Magmatic intrusions and hydrothermal systems: Implications for the formation of Martian fluvial valleys

1993 1993

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Abstract (summary)

This dissertation investigates the possible role of hydrothermally driven ground-water outflow in the formation of fluvial valleys on Mars. Although these landforms have often been cited as evidence for a past warmer climate and denser atmosphere, recent theoretical modeling precludes such climatic conditions on early Mars when most fluvial valleys formed. Because fluvial valleys continued to form throughout Mars' geological history and the most earth-like stream valleys on Mars formed well after the decline of the early putative earth-like climate, it may be unnecessary to invoke drastically different climatic conditions for the formation of the earliest stream valleys. The morphology of most Martian fluvial valleys indicates formation by ground-water sapping which is consistent with a subsurface origin. Additionally, many Martian fluvial valleys formed on volcanoes, impact craters, near fractures, or adjacent to terrains interpreted as igneous intrusions; all are possible locales of vigorous, geologically long-lived hydrothermal circulation.

Comparison of Martian valley morphology to similar features on Earth constrains valley genesis scenarios. Volumes of measured Martian fluvial valleys range from 10$\sp{10}$ to 10$\sp{13}$ m$\sp3.$ Based on terrestrial analogs, total water volumes required to erode these valleys range from $\sim$10$\sp{10}$ to 10$\sp{15}$ m$\sp3.$ The clustered distribution of Martian valleys within a given terrain type, the sapping dominated morphology, and the general lack of associated runoff valleys all indicate the importance of localized ground-water outflow in the formation of these fluvial systems.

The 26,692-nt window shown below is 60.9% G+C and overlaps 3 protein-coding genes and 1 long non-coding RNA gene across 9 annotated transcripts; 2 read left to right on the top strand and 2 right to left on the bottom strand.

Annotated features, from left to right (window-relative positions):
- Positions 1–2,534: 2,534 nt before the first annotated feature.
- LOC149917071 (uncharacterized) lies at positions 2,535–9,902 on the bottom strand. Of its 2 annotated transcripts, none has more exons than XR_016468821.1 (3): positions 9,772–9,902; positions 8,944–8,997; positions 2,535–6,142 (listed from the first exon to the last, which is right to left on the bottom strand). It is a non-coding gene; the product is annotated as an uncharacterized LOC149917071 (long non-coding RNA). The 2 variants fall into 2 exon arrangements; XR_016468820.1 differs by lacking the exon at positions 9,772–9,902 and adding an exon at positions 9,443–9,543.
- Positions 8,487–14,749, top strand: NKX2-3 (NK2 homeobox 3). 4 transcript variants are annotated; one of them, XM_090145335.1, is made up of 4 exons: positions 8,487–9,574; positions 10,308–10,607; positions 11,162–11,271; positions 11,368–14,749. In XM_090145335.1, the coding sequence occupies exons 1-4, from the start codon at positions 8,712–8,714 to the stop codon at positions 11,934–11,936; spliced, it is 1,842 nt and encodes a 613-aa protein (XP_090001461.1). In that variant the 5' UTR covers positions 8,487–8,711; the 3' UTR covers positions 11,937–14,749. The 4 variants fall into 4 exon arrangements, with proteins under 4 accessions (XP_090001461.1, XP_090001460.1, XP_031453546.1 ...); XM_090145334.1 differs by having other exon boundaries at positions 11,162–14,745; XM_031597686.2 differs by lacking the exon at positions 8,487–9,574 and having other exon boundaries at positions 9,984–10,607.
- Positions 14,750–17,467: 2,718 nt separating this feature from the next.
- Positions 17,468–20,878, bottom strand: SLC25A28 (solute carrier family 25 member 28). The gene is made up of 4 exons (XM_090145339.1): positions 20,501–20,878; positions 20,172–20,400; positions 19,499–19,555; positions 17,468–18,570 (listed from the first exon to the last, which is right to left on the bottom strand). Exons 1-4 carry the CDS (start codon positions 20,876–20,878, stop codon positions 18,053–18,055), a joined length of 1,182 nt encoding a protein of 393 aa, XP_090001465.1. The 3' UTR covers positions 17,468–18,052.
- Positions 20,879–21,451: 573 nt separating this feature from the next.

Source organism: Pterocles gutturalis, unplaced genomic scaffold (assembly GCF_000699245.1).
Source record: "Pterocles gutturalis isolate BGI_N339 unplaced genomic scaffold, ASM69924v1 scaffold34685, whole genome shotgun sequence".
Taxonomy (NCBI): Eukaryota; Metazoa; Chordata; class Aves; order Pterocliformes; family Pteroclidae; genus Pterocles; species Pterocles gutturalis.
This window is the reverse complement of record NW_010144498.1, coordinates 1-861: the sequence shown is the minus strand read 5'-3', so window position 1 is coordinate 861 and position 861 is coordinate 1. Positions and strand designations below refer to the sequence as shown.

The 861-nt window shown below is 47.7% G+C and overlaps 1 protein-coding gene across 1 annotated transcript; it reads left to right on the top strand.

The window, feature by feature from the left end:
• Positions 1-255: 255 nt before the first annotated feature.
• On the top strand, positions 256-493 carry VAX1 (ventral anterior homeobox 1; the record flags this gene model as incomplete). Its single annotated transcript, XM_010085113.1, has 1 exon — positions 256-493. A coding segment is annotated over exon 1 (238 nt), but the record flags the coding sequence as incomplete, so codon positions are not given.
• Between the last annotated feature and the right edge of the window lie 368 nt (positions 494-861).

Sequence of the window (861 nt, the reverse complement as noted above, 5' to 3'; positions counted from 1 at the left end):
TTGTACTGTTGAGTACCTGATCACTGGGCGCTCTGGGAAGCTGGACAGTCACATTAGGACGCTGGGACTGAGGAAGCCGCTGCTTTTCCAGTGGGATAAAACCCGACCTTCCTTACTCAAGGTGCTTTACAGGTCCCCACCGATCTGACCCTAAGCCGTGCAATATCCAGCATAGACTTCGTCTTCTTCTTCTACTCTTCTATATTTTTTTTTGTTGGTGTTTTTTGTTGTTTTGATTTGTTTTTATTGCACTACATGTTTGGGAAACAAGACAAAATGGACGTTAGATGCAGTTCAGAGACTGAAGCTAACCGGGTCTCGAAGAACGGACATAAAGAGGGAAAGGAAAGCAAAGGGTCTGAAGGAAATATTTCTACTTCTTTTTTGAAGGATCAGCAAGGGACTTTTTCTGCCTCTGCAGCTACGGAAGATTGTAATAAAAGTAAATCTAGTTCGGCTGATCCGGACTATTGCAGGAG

An analytic model of a conductively cooling cylindrical intrusion is coupled with the U.S. Geological Survey's numerical ground-water computer code SUTRA to evaluate the magnitude of ground-water outflow expected from magmatically-driven hydrothermal systems on Mars. Results indicate that magmatic intrusions of several 10$\sp2$ km$\sp3$ or larger can provide sufficient ground-water outflow over periods (several 10$\sp5$ years) required to form Martian fluvial valleys. Therefore, a vastly different climate on early Mars may not be necessary to explain the formation of the observed valleys. Martian hydrothermal systems would have also produced long-lived sources of near-surface water; these localized regions may have provided oases for any microbial life that may have evolved on the planet.

Indexing (details)

0372: Geology
Identifier / keyword
Earth sciences
Magmatic intrusions and hydrothermal systems: Implications for the formation of Martian fluvial valleys
Gulick, Virginia Claire
Number of pages
Publication year
Degree date
School code
DAI-B 54/07, Dissertation Abstracts International
Place of publication
Ann Arbor
Country of publication
United States
Baker, Victor R.
The University of Arizona
University location
United States -- Arizona
Source type
Dissertations & Theses
Document type
Dissertation/thesis number
ProQuest document ID
Database copyright ProQuest LLC; ProQuest does not claim copyright in the individual underlying works.
Document URL
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